If quilting is friendship and a universal language of love, expect to feel the rise and falls of that friendship and love like any other relationship. Such was the case for me when I entered Thistlebee Quilt Shoppe last week.
I knew immediately when I entered the store that something was wrong. Bolts of fabric were missing from the shelves, sales signs were down, and it just looked rather bare. A group of ladies surrounded the counter offering condolences and saying they were sorry to see her leave. I picked my jaw up off the floor and went to the desk and asked, “what have I missed?”
If you’ve already read parts 1 and 2 of my story, you know I love my little local quilt shop. The owners, Mary Ellen and Joe MacInnes, were the inspiration of my earlier “Follow Your Heart” blog. Now they are following their hearts out of business. Joe has a non-cancerous tumor that will require surgeries and years of recovery. They cannot manage the store and go through recovery at the same time.
All this Mary said to me while I stood there mute, holding back tears. “I know we were just talking about this, and I said we weren’t going anywhere, but there was no way we could have known about this,” she said. “Closing the store is the right thing to do to take care of Joe.”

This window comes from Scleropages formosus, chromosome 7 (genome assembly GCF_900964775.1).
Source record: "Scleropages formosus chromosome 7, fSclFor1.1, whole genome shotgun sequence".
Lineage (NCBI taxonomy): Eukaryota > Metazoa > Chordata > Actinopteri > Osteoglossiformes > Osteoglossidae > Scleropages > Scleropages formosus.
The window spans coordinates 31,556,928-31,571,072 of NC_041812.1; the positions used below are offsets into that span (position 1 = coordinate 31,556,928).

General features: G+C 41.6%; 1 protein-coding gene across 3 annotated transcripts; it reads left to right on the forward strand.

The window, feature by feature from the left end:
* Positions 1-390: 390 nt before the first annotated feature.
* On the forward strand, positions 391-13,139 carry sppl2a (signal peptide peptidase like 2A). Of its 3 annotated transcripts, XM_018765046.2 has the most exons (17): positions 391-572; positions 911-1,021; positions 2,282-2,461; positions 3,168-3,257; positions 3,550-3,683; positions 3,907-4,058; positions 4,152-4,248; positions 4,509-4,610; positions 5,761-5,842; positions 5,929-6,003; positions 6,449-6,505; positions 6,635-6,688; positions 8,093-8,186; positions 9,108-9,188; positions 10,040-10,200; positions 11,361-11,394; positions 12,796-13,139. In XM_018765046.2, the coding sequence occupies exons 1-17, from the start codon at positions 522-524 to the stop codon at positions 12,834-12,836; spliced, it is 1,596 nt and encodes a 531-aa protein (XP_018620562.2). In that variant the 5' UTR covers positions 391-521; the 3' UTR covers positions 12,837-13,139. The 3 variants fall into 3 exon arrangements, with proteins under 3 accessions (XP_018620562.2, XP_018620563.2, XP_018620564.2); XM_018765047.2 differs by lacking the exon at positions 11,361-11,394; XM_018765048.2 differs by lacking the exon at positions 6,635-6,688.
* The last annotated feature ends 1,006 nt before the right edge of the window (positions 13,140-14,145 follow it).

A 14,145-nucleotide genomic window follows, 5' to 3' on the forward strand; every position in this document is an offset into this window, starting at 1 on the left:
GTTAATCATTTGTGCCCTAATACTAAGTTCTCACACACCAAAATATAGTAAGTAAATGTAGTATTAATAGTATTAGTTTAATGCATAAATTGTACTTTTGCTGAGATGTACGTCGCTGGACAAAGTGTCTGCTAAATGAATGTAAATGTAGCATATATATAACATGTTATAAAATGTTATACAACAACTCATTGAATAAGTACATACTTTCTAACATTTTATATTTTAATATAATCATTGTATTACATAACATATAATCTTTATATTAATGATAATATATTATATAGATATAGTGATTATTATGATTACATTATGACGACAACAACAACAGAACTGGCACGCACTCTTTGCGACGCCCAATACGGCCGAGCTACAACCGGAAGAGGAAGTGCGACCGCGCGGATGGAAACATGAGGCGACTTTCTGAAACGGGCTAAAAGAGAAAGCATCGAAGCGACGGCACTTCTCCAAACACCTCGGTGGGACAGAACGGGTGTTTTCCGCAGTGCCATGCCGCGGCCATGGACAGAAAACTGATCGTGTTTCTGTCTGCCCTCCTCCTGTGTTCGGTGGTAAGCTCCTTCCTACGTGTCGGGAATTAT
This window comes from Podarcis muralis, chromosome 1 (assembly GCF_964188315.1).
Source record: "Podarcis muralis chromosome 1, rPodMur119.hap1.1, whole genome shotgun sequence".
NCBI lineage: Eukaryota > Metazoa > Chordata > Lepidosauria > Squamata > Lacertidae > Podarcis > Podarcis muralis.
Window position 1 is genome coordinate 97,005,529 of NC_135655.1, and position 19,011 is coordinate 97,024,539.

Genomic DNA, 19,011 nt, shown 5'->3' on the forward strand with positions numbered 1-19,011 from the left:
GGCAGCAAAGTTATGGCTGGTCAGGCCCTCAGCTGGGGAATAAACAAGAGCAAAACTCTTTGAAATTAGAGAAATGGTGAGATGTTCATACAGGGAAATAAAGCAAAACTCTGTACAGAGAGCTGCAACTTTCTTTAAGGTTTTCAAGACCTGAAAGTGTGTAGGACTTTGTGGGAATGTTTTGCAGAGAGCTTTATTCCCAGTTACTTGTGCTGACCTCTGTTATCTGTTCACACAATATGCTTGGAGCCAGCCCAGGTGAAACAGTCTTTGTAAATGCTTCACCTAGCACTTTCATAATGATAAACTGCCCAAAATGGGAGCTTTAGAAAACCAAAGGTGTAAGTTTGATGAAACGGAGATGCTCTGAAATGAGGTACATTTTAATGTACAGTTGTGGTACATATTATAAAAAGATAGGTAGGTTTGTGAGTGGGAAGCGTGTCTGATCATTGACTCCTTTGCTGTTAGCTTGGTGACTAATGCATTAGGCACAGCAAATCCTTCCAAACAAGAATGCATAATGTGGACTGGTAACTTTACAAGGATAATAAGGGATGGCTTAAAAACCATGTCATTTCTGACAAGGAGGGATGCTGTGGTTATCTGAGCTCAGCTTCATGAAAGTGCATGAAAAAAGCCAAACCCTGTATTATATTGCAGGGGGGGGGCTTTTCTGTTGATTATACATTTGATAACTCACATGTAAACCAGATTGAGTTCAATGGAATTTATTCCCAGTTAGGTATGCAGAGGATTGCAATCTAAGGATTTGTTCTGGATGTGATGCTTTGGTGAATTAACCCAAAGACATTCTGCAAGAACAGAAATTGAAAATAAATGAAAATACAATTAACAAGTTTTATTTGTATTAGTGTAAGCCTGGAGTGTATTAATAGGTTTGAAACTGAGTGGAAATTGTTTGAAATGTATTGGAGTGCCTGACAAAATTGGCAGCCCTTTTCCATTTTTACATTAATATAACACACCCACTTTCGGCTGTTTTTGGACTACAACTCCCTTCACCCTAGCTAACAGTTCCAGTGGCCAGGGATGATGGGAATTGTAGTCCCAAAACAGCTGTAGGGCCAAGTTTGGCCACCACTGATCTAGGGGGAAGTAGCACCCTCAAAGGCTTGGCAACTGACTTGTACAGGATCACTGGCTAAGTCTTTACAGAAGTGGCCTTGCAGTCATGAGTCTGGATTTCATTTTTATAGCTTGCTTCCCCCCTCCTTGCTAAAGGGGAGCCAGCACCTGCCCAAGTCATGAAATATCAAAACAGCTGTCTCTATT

I walked to the back of the store to the now near empty classroom and wept. Thistlebee had stood strong in the community for years and developed a spot in the world. It was a spot Joe and Mary Ellen worked together to claim and one she knew she couldn’t maintain without him. The full weight of the loss of the store hadn’t hit them and wouldn’t yet. It was far more important to care for Joe’s health. While I admired Mary Ellen’s priorities, I couldn’t help but feel a bit of self-pity to lose the place I loved so much. I made a stack of purchases that day to help, and ever-kind Joe helped me carry them out. I cried my way home; I would miss them.
Sometimes we think someone or something will be with us forever, then things change. Life gets in the way and we are left weeping. I plan to keep in touch with Mary Ellen, Joe, and my friends from Thistlebee, but it won’t be the same as sitting and learning and crafting together.
What, in your life, are you taking for granted? How can you better honor that gift while it is still a part of your life?